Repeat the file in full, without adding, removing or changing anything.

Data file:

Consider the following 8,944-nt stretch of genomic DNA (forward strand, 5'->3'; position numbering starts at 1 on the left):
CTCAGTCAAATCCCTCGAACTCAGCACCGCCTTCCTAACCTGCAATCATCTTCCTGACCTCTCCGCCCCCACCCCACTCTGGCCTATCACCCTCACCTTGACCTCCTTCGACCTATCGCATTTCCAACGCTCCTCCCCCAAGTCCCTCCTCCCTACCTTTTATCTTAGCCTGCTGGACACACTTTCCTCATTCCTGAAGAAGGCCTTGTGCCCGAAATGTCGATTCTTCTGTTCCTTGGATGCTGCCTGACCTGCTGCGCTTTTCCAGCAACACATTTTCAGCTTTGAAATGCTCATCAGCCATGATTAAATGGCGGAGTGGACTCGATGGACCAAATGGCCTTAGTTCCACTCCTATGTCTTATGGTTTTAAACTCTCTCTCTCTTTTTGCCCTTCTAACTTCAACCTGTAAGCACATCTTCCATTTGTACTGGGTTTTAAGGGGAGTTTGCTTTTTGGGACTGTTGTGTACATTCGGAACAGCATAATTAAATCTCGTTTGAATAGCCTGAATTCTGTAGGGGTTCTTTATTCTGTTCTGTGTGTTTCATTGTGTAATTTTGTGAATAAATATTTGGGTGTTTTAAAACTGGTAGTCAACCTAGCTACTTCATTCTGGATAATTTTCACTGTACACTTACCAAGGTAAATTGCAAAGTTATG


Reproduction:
Consider the following 8,944-nt stretch of genomic DNA (forward strand, 5'->3'; position numbering starts at 1 on the left):
CTCAGTCAAATCCCTCGAACTCAGCACCGCCTTCCTAACCTGCAATCATCTTCCTGACCTCTCCGCCCCCACCCCACTCTGGCCTATCACCCTCACCTTGACCTCCTTCGACCTATCGCATTTCCAACGCTCCTCCCCCAAGTCCCTCCTCCCTACCTTTTATCTTAGCCTGCTGGACACACTTTCCTCATTCCTGAAGAAGGCCTTGTGCCCGAAATGTCGATTCTTCTGTTCCTTGGATGCTGCCTGACCTGCTGCGCTTTTCCAGCAACACATTTTCAGCTTTGAAATGCTCATCAGCCATGATTAAATGGCGGAGTGGACTCGATGGACCAAATGGCCTTAGTTCCACTCCTATGTCTTATGGTTTTAAACTCTCTCTCTCTTTTTGCCCTTCTAACTTCAACCTGTAAGCACATCTTCCATTTGTACTGGGTTTTAAGGGGAGTTTGCTTTTTGGGACTGTTGTGTACATTCGGAACAGCATAATTAAATCTCGTTTGAATAGCCTGAATTCTGTAGGGGTTCTTTATTCTGTTCTGTGTGTTTCATTGTGTAATTTTGTGAATAAATATTTGGGTGTTTTAAAACTGGTAGTCAACCTAGCTACTTCATTCTGGATAATTTTCACTGTACACTTACCAAGGTAAATTGCAAAGTTATG